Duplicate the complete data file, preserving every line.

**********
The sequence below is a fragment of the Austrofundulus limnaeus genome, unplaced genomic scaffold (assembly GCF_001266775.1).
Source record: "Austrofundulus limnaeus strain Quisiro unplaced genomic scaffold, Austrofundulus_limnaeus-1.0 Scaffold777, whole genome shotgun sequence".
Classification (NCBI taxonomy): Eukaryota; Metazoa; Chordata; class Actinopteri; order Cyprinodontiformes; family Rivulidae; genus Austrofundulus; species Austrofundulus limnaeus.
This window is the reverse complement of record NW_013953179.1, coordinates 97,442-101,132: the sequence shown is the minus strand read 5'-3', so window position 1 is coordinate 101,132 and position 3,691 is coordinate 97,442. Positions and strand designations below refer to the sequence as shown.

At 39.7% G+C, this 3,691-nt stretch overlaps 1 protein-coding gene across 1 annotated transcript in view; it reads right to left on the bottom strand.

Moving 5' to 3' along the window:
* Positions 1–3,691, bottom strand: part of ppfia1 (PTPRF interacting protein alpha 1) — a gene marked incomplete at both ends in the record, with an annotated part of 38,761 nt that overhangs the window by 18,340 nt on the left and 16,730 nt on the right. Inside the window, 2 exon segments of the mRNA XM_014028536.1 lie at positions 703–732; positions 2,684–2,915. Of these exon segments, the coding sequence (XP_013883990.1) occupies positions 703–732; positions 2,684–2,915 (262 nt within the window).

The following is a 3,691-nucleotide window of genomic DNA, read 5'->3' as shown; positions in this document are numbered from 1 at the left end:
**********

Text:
The sequence below is a fragment of the Austrofundulus limnaeus genome, unplaced genomic scaffold (assembly GCF_001266775.1).
Source record: "Austrofundulus limnaeus strain Quisiro unplaced genomic scaffold, Austrofundulus_limnaeus-1.0 Scaffold777, whole genome shotgun sequence".
Classification (NCBI taxonomy): Eukaryota; Metazoa; Chordata; class Actinopteri; order Cyprinodontiformes; family Rivulidae; genus Austrofundulus; species Austrofundulus limnaeus.
This window is the reverse complement of record NW_013953179.1, coordinates 97,442-101,132: the sequence shown is the minus strand read 5'-3', so window position 1 is coordinate 101,132 and position 3,691 is coordinate 97,442. Positions and strand designations below refer to the sequence as shown.

At 39.7% G+C, this 3,691-nt stretch overlaps 1 protein-coding gene across 1 annotated transcript in view; it reads right to left on the bottom strand.

Moving 5' to 3' along the window:
* Positions 1–3,691, bottom strand: part of ppfia1 (PTPRF interacting protein alpha 1) — a gene marked incomplete at both ends in the record, with an annotated part of 38,761 nt that overhangs the window by 18,340 nt on the left and 16,730 nt on the right. Inside the window, 2 exon segments of the mRNA XM_014028536.1 lie at positions 703–732; positions 2,684–2,915. Of these exon segments, the coding sequence (XP_013883990.1) occupies positions 703–732; positions 2,684–2,915 (262 nt within the window).

The following is a 3,691-nucleotide window of genomic DNA, read 5'->3' as shown; positions in this document are numbered from 1 at the left end: